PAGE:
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Can stereotactic radiosurgery work for cavernous malformation?

Absolutely: Please see this published, peer-reviewed abstract for a good summary of what i think our current understanding of the role of radiosurgery in the treatment of cavernous malformations is: http://www.Ncbi.Nlm.Nih.Gov/pubmed/24093575 good luck with your decision. ...Read more

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Is stereotactic surgery same as gamma knife surgery?

Is stereotactic surgery same as gamma knife surgery?

No: Stereotactic surgery is usually a minimally invasive procedure using x-ray and computers to locate a spot or lesion to perform a needle biopsy through a very small incision. Gamma knife is a non-invasive procedure to deliver very carefully a high dose of radiation therapy with specialized equipment to treat a lesion or tumor with no incision. ...Read more

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What's cyberknife radiosurgery?

Radiation treatment: Focused beams of radiation are used with laser like precision to treat a brain condition that otherwise may need brain surgery. ...Read more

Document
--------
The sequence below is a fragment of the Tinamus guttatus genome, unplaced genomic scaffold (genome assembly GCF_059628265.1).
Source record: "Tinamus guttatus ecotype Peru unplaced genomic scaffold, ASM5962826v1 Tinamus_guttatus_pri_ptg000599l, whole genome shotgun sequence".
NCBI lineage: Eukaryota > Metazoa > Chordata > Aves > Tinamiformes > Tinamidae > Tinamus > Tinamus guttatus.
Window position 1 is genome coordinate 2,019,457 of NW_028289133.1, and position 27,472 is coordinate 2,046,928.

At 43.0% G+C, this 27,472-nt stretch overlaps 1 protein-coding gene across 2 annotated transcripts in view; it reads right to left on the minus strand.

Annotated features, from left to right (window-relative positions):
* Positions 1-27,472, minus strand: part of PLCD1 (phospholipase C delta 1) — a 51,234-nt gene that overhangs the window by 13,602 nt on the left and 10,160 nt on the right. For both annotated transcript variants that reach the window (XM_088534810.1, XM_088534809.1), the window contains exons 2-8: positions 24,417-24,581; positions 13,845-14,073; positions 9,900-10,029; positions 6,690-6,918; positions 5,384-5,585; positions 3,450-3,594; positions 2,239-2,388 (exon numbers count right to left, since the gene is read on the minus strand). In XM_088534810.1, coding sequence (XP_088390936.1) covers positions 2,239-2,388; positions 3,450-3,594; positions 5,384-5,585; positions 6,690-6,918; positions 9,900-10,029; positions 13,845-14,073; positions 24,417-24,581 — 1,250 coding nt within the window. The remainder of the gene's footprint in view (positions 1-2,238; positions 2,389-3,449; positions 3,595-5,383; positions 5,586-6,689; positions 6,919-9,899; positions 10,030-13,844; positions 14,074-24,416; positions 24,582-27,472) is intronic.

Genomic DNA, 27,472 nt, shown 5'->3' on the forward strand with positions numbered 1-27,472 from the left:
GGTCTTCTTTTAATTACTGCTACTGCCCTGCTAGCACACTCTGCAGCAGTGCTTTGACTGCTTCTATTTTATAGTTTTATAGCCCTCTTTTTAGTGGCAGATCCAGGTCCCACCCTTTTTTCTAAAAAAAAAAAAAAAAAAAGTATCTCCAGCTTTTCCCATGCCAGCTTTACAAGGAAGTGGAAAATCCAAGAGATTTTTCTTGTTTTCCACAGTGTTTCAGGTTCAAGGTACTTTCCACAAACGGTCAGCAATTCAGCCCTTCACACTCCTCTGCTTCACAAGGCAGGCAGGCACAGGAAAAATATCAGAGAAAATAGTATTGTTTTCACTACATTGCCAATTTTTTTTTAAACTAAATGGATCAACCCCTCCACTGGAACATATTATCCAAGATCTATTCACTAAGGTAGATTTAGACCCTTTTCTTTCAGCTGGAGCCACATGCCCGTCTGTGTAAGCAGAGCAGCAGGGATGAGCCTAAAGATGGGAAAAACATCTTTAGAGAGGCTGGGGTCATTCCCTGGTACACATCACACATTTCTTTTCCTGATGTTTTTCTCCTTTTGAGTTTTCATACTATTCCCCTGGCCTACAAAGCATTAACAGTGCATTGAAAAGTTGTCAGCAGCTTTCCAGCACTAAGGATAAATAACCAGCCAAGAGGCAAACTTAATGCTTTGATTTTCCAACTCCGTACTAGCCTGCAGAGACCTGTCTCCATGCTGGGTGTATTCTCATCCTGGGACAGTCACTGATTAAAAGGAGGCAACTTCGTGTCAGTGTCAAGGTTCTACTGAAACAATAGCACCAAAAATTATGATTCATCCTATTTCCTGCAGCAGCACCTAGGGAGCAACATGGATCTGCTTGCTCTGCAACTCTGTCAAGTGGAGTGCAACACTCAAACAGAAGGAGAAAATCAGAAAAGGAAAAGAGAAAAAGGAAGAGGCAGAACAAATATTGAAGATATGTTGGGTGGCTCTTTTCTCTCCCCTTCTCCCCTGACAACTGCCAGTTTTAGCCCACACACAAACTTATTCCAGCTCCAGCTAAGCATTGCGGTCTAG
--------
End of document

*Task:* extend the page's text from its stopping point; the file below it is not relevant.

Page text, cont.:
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Which is better: transsphenoidal surgery or craniotomy for pituitary macroadenoma?

Which is better: transsphenoidal surgery or craniotomy for pituitary macroadenoma?

Depends: Transsphenoidal approach has been standard for years as it avoids brain retraction and optic nerve manipulation. In larger tumors with more of a suprasellar location (think in the brain), a craniotomy is occasionally required to reach the whole tumor. ...Read more

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Hows stereotactic biopsy procedure done?

Hows stereotactic biopsy procedure done?

Computerized locati: The suspicious density, seen in x-ray but can not be felt , this area is located in two or more planes, marked, computer guided needle enters, at the marked site and takes biopsy, radio opaque, marker is placed for future reference, that biopsy was taken from correct location , then simple small dressing will be applied. ...Read more

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Does stereotactic radiosurgery work for a cavernous malformation?

Does stereotactic radiosurgery work for a cavernous malformation?

Yes: Generally speaking, abnormal blood vessels formation such as cavernous malformation or aterio-venous malformation can be treated with surgery, embolization or stererotactic radiosurgery (srs). Intracranial lesions are risky because bleeding from those can cause stroke or even death. Srs with gamma knife or linear based external srs are both effective. Contact neurosurgery and radiation docs. ...Read more

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Hematoma after 6 mos from stereotactic biopsy?

Hematoma after 6 mos from stereotactic biopsy?